MONDAY, Nov. 5, 2012 (HealthDay News) -- Adding a third dose of mumps vaccine may have helped quell a mumps outbreak in a close-knit religious community in New York in 2009 and 2010, according to new research.
Investigators said three-quarters of the infected people had already received the recommended two doses of the childhood measles-mumps-rubella (MMR) vaccine.
Because the village was already relatively isolated, public health officials had few options to contain the outbreak other than administering a third dose of the vaccine, said study co-author Dr. Preeta Kutty, a medical epidemiologist with the division of viral diseases at the U.S. Centers for Disease Control and Prevention in Atlanta.
The rate of new cases slowed down shortly afterward, according to the study, which was published online Nov. 5 in the journal Pediatrics.
The outbreak started when an Orthodox Jewish boy developed mumps after returning to his community in New York, following a visit to Britain.
The boy attended an Orthodox Jewish summer camp, where another 25 cases developed. And when those individuals returned to their homes, the outbreak spread further, ultimately infecting nearly 400 people in Orange County, N.Y.
After receiving special approval, researchers gave a third dose of MMR to nearly 1,800 sixth- to twelfth-graders at local schools who had already had the initial two doses.
After the third shot, the mumps rate in this group declined by 96 percent -- from 4.93 percent of students prior to the vaccination to 0.13 percent after.
In the village overall, mumps declined by almost 76 percent after the third dose was administered to this select group of students, suggesting that the intervention conferred a "herd-immunity" effect. When enough people in a community are immunized, this tends to protect others in the community, even those who aren't vaccinated.
The researchers did not note any major side effects.
The authors did note that the third dose of MMR was given after the outbreak had peaked, raising the possibility that the decline in cases would have happened without the third vaccination.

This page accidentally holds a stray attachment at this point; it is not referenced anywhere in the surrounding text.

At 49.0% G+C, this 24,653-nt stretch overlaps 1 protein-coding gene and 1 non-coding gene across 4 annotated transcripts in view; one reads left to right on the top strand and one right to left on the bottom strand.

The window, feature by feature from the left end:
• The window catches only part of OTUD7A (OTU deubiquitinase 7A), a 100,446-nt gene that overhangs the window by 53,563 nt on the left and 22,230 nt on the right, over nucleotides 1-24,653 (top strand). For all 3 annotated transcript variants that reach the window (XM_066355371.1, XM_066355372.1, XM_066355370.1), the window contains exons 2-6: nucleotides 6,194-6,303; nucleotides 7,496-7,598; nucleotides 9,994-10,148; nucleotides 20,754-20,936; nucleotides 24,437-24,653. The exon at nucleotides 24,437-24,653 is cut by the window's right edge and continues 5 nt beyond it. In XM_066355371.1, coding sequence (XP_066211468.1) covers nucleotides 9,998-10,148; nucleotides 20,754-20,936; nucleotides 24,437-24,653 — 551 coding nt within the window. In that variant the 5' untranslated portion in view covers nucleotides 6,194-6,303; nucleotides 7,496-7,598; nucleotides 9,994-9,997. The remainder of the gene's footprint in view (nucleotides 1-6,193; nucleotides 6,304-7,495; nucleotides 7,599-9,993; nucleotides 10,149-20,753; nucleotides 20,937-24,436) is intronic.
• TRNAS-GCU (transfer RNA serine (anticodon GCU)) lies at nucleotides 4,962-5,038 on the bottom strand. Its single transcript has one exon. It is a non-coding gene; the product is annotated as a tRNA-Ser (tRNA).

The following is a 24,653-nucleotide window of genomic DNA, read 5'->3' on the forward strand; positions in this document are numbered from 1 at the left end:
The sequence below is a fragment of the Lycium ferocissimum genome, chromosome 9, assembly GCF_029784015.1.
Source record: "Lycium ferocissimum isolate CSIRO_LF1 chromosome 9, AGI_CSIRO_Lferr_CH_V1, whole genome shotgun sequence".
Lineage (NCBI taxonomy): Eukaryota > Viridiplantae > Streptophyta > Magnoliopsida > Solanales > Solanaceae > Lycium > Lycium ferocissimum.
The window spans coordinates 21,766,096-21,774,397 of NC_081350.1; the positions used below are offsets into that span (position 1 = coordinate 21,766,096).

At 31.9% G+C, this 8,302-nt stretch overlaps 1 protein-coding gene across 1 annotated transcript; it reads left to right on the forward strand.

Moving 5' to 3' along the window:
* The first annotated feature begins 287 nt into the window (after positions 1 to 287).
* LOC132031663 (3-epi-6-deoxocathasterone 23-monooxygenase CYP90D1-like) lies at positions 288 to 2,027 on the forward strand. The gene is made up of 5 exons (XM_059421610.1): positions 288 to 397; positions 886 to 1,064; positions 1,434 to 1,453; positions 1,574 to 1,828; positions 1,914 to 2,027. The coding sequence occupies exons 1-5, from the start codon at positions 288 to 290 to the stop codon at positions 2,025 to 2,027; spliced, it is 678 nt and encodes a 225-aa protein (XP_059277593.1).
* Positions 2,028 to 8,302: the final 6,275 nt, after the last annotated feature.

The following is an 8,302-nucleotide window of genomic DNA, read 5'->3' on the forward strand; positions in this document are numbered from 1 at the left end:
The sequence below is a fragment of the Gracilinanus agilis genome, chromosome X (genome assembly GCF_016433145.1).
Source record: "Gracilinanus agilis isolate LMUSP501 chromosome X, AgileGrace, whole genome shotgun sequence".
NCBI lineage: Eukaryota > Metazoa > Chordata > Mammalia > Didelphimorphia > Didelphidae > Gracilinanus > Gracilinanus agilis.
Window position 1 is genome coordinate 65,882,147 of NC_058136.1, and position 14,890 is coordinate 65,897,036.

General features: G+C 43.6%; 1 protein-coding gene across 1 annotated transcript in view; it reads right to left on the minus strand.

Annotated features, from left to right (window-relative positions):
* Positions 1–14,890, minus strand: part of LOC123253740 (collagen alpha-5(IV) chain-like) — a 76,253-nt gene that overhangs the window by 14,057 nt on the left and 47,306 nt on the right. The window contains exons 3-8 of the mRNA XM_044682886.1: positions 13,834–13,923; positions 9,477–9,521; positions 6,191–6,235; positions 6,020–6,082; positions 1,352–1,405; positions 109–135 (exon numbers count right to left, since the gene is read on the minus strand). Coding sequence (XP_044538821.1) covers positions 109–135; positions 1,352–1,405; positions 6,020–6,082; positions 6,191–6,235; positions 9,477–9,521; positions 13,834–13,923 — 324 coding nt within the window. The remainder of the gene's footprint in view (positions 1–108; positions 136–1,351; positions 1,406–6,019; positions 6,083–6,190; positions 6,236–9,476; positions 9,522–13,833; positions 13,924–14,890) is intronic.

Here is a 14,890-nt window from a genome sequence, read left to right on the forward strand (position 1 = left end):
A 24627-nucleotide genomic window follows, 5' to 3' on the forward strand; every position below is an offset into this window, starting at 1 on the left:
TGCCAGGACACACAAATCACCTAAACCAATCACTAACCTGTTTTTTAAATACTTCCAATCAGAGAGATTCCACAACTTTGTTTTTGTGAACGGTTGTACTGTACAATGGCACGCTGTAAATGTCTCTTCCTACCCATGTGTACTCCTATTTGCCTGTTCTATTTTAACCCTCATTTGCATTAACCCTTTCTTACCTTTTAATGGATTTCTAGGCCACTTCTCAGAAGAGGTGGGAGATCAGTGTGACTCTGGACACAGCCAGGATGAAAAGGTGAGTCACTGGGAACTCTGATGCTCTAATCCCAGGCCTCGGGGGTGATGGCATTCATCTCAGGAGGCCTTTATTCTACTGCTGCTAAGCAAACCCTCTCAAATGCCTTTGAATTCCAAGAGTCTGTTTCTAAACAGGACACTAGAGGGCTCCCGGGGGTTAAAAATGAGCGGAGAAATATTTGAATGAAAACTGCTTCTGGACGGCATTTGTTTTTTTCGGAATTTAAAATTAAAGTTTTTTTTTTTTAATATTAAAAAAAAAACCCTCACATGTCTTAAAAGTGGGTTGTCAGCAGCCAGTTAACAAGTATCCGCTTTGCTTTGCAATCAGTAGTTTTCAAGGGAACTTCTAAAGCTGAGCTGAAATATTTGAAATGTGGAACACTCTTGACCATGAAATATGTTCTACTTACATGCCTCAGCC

The authors also emphasized that even though giving a third dose of the vaccine may have mitigated the outbreak, they are not advocating that a third dose be routinely given.
Nor do they want the public to think two doses of MMR is not protective, Kutty said.
There were some unusual circumstances in this situation, namely the intense contact people had with one another, she said.
A study appearing earlier this week in the New England Journal of Medicine pointed out that Orthodox Jewish people tend to cluster geographically and socially. Boys spend a great deal of time in religious schools called yeshivas, sometimes working with a partner face-to-face for hours at a time.
Also, households in this community are larger than usual -- 5.7 people per home on average compared to the national average of 2.6, according to the Pediatrics study.
Dr. Gloria Riefkohl, a pediatrician at Miami Children's Hospital, said that because mumps is highly contagious, this may have helped create a "perfect storm."
The first dose of mumps vaccine is given as part of the MMR vaccine between 12 and 15 months of age, and the second is given between the ages of 4 and 6.
Immunity can wane over time, said another expert, Dr. Kenneth Bromberg, chairman of pediatrics and director of the Vaccine Study Center at the Brooklyn Hospital Center in New York City. Also, the mumps vaccine may be less effective than the two other vaccines contained in the same shot, he said.
That makes using a third shot in outbreak situations something else to "add to the armamentarium," he said.
In most children, mumps is generally mild, but serious problems, including deafness, can result. In rare cases, children can die.
The U.S. Centers for Disease Control and Prevention has more on mumps.